To count or not to count? My decision is not to count. After the discipline of tracking for a month (remember that my word of the year is discipline?), I have decided that I need to find another way of changing my eating habits.
Women, and a few men, moved through the glass doors into the open space and gravitated to their spots. I hung back, choosing a space near the closed doorway. Self-consciously I pulled my t-shirt down and breathed an internal sigh of relief as I noticed that I was not the only overweight person in the room older than 30. I had steeled myself for months to join this class. Twenty years ago I would have been one of those women who walked through the door with confidence. But now? I knew I would not be able to keep up the pace.
“Welcome to Zumba. If you are are here for the first time, don’t worry if you can’t keep up. Put your feet to the ground, move to the music, and have fun!”
Five minutes later I was looking at the clock. My breathing was laboured, my heart was racing, and it was difficult to move my feet at the speed of the instructor’s. Ten minutes. Fifteen minutes. I kept at it, determined that I would once again move like I did twenty years ago. Not only did I want to lose my excess weight, but I also wanted to regain my fitness.
The class ended with sweat dripping down my face. I had not been able to keep up – the moves were unknown to me, and many of them were fast. But I finished. And decided to go back for more.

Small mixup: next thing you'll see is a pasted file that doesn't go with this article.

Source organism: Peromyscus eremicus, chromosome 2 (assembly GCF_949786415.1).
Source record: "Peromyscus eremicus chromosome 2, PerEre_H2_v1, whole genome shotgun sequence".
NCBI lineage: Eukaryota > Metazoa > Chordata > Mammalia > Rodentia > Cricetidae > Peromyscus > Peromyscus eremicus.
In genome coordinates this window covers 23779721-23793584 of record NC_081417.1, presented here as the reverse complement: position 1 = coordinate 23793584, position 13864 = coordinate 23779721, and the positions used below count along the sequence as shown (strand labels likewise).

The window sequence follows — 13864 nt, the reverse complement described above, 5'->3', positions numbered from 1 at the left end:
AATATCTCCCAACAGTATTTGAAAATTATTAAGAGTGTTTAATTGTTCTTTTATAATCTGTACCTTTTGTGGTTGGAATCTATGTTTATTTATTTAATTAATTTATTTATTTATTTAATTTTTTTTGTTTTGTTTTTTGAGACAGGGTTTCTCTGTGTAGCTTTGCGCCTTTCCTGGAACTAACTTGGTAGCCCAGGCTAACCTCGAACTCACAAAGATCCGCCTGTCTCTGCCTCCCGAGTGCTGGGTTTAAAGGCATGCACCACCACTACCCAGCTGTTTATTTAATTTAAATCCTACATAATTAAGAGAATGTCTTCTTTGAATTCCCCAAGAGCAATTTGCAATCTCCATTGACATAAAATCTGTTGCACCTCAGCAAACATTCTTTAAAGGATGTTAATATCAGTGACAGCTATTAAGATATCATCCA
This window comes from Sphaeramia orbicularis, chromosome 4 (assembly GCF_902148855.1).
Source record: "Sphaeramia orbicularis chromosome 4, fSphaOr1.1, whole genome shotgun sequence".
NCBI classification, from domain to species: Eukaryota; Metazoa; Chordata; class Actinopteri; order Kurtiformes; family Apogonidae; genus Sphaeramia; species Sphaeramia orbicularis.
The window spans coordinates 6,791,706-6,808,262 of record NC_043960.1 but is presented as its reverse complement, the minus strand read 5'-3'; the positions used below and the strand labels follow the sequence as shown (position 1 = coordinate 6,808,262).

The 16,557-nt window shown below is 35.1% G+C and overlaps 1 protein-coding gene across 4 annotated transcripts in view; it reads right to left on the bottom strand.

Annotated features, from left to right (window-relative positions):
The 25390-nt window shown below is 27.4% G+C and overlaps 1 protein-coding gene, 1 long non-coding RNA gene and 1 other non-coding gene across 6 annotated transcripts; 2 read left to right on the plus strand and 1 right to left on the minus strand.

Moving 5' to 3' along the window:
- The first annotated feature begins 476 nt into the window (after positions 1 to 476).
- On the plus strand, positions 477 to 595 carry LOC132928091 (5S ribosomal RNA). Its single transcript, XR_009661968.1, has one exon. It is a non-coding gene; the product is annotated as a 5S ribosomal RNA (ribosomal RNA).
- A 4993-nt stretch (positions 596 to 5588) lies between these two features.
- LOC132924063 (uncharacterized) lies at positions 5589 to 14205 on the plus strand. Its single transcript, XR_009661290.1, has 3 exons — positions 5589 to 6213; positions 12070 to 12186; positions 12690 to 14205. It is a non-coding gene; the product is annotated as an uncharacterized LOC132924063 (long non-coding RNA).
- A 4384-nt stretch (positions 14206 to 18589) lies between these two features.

It had been seventeen years since the last time I had done any type of cardio exercise. I chose to do Zumba because it is a dance-based exercise and I have always loved dance. It is not quite the same as what I used to do when I danced Latin and Ballroom but in joining a Zumba class I can move rhythmically to the music.
I danced my first Zumba class six months ago – and now no longer look at the clock after five minutes. My legs are stronger and I am therefore able to do most of the moves. I still get lost with the choreography, but not as often. I have not lost weight, but have lost centimetres. I join a class twice a week when I am able – and would go more often if there were more classes available at my local gym.
I love it! Zumba is definitely for me. During the winter months, the obstacle I have to overcome is getting there. It is not pleasant leaving the warmth of our home to walk through frigid temperatures to the gym. In the argument to myself, I always bring up my word of the year: Discipline.